Einstein was once quoted as stating that: “A person who has not made his great contribution to science before the age of thirty will never do so.” In fact, he was a mere 26 years old working in an Austrian patent office when he came up with the idea of special relativity in 1905, which would ultimately change the way we think about the world.
According to an article “No, Einstein: Older people innovate, too” there is a new report from the National Academy of Sciences that cites that while when Einstein made his big discovery, 69% of chemists, 63% of medical scientists and 60% of physicists completed Nobel prize-winning work before age 40, by the year 2000; it has since become very rare to have such a breakthrough before age 30 or 40 in these fields. Does this mean that prize-winning discoveries have apparently become more of an old person’s game?
Another piece – in the New York Times called “Exploring the Past: Creativity in Old Age” – author Glenn Collins reports that while many older people have a pessimistic view about their potential for declining mental abilities, gerontologists argue that creativity is ageless. Consider that “Sophocles wrote ”Oedipus at Colonus” at the age of 89, and Justice Oliver Wendell Holmes began the study of Greek at the age of 92 because, as he said, ‘When else would I have had the time to take it up?’”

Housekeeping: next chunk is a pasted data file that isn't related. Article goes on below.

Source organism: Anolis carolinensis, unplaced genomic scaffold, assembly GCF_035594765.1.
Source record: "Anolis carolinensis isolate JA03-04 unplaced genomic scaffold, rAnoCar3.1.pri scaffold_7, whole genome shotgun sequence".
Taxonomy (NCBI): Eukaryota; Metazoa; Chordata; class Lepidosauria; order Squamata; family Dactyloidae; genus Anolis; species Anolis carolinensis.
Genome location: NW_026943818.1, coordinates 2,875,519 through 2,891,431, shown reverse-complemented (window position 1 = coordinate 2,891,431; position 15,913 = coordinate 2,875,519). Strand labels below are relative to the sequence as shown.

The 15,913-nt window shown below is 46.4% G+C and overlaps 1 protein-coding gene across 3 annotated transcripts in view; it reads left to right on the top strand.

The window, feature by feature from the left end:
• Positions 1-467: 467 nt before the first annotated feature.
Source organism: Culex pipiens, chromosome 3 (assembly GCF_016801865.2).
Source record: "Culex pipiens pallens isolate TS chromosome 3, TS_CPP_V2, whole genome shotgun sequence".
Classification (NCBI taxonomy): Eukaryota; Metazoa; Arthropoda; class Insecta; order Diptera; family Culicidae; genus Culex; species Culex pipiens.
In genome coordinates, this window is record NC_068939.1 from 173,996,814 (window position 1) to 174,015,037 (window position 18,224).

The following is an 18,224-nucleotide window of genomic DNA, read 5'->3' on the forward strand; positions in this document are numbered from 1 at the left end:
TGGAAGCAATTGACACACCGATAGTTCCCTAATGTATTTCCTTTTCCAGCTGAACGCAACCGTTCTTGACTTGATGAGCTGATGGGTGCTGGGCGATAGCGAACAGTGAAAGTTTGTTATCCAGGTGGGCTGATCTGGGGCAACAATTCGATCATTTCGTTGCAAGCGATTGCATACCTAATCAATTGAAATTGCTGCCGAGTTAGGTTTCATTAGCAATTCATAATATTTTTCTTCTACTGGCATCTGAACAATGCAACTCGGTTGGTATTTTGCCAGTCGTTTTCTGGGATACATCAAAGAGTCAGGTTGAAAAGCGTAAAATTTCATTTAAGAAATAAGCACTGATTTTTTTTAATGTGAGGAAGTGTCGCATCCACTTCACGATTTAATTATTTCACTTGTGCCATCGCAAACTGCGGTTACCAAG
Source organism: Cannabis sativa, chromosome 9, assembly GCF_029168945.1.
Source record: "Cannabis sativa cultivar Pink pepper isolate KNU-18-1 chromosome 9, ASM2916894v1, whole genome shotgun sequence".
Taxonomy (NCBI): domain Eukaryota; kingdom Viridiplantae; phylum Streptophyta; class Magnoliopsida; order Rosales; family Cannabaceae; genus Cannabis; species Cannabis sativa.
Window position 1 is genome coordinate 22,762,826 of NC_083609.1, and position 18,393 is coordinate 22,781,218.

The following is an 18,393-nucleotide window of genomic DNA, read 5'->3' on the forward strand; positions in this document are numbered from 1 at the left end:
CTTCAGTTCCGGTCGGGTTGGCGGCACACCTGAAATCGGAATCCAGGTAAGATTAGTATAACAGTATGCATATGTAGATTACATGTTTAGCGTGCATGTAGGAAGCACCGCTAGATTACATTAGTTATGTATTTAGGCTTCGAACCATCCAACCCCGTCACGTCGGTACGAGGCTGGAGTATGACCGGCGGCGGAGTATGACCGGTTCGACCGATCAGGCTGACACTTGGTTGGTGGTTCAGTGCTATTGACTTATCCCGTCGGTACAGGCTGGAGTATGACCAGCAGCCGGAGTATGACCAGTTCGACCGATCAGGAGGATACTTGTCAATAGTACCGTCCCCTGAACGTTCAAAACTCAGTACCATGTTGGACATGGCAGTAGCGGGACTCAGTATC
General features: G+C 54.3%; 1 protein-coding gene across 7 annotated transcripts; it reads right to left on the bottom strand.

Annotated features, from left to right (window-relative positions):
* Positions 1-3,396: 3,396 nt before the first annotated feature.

In yet another report, (see Innovation Grows Among Older Workers) comes the startling revelation that “Despite stereotypes of entrepreneurs as fresh-faced youngsters, new research has found that older workers are more likely to innovate than their under-35 counterparts.”
Finally, Duke University Duke University scholar Vivek Wadhwa found from his research that “older entrepreneurs have higher success rates when they start companies. That’s because they have accumulated expertise in their technological fields, have deep knowledge of their customers’ needs, and have years of developing a network of supporters (often including financial backers).” The Kaufmann Foundation agrees, saying that entrepreneurs between the ages of 55-64 are about TWICE as likely to be successful as entrepreneurs in the age 24-30 category!
Take that Mark Zuckerberg.